June 6, 2012 Today seems brighter. It was a big election night last night. Governor Scott Walker becomes the first governor in history to survive a recall effort. It wasn’t even close. In one of the most heated and important political battles in recent history, voters overwhelmingly approved of Walker’s reform efforts, handing a big loss to the heavily funded unions. Not to sound overdramatic (oh who am I kidding? I’m an actress; it’s my thing) but Walker’s victory has now become the official battle-cry of a spending-weary American electorate. The message has been sent. Voters can no longer tolerate being the sole support for bloated public pensions and Cadillac healthcare plans when they themselves are out of work and cutting back in all areas of daily life. Have no doubt, union bosses around the country are shaking in their boots. The bell cannot be unrung. The people mean business. The tea party is not dead – it’s just come to mean something else. It’s come to mean…Americans.
If you need more proof that the tidal wave against big government is gaining momentum, look no further than the biggest of big government states, California. Two cities – San Jose and San Diego- had pension reform on their ballots last night. They both won big. Also, new taxes were pretty much uniformly voted down across the state, including Prop 29, which imposed a new $1 per pack tax on cigarettes. It was a very close vote, but in the end voters decided they just couldn’t tolerate another tax, especially one that projected to raise $750 million without any of the revenue being allocated to pay down the state’s massive debt and pension liability.
As Jon Fleischman at the flashreport.org coined it, Tuesday night was V.U. Day – Victory Over Unions!
Other important ballots I was watching in California were:
Los Angeles District Attorney: In an unexpected upset, perceived frontrunner Carmen Trutanich was denied a spot in the top two. The heavily funded L.A. City Attorney was beat out by Deputy District Attorney Jackie Lacey (endorsed by outgoing D.A.Steve Cooley) and Deputy District Attorney Alan Jackson (endorsed by law enforcement). Lacey and Jackson will head to the runoff.
Three Fullerton City Council members were successfully recalled in response to their handling of the beating death of Kelly Thomas at the hands of Fullerton police. Fullerton residents charged that the members covered for police during the investigation.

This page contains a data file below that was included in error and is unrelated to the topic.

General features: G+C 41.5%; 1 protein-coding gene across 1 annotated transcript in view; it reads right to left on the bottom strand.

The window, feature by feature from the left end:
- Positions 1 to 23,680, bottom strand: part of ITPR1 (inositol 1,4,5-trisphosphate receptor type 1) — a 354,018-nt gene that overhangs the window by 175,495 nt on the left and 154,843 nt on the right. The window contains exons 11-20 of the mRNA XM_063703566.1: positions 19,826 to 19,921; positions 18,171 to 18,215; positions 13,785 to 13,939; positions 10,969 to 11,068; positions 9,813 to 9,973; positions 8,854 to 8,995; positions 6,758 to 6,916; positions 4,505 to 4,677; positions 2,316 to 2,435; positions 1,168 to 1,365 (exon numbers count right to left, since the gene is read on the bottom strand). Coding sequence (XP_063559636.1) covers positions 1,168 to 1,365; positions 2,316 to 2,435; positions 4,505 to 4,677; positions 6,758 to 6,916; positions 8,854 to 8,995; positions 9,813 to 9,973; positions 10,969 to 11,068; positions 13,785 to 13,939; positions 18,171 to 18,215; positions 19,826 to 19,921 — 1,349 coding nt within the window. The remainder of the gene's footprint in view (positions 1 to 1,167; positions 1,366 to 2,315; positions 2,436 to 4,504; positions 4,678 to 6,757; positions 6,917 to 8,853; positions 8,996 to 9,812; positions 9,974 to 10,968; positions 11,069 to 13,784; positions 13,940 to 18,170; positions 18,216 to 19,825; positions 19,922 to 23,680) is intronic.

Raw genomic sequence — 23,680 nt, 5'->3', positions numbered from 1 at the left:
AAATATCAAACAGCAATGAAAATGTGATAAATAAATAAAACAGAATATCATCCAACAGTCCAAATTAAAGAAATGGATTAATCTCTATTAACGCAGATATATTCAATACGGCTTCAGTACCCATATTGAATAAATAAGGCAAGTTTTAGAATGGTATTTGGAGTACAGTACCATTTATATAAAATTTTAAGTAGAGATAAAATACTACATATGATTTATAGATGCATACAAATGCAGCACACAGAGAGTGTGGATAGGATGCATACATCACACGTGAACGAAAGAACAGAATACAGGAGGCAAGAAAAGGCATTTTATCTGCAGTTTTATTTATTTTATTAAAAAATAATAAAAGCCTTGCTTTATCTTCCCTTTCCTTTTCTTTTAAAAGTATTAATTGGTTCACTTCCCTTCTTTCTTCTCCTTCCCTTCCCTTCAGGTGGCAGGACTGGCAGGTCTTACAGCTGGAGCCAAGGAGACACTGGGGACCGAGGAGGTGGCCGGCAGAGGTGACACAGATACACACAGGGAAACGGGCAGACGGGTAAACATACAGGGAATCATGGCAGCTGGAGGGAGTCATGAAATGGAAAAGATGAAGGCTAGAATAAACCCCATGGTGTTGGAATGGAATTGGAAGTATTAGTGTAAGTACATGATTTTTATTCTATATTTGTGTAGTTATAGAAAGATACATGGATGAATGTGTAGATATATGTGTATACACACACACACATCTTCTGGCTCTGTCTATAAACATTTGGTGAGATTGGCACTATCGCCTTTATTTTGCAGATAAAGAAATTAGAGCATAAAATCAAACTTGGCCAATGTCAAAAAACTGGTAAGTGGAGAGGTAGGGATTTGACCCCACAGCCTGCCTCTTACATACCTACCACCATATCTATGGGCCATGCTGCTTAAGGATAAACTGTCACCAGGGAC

Senator Diane Feinstein will run off against Republican Elizabeth Emken. Feinstein receive 50% of the vote, while Emken reached only 13%. Emken has seen weak fundraising compared to Feinstein – hundreds of thousands as compared to Feinstein’s millions. This will be a key race to watch in the coming months. Emken could get closer if the GOP decides to throw some money and support behind her.
Proposition 29 would levy another $1 per pack tax on cigarettes to “support cancer research”. This horribly flawed proposition is projected to raise $750 million in revenue with no provision for the money to be spent within the borders of California. As of this post the vote is still being declared to close to call, even with 100% of districts reporting. The “No” vote has edged out the approval vote so far by 65,000 votes out of more than 3 million cast and with absentee ballots still arriving. This verdict could stretch out for days or weeks. I’ll update as I receive information.
Proposition 28 is a stellar example of how the wording of a proposition on the ballot and in advertising is so absolutely vital. The proposition was billed as term limits, and it asked voters to reduce the number of years lawmakers could serve in legislature from 14 years to 12 years. Currently a lawmaker can serve two 3 year terms in the House and two 4 year terms in the Senate. Prop 28 shortens the total time one can serve, but allows lawmakers to serve those 12 years in either of the houses. This leaves our capitol at even greater risk for even more entrenched, corrupt politicians. Californians instinctively know they can’t trust their representation. Most people are in favor of term limits. Who would vote against them? The wording of the Prop on the ballot was such that anyone who had not properly done their research beforehand would have most likely been inclined to vote in favor. Prop 28 passed overwhelmingly and now it will be even harder to prevent entrenched cronyism.
The “top-two” system seemed just fine. We’ll have to wait to see the real effects in the coming months. I heard few complaints about it while I was out and about talking to voters.
In all, it was a great day for America. Wisconsin showed up big time and public sector unions across the country are looking over their shoulders at the fed up tax payers. With San Diego and San Jose also voting to reform their pension systems, could it be that common sense is making a comeback in California? I won’t hold my breath for that, but it’s a start.
UPDATE: June 7, 2012 It looks like Prop 29 has been narrowly defeated. No new cigarette taxes in California.
crossposted at kiradavis.net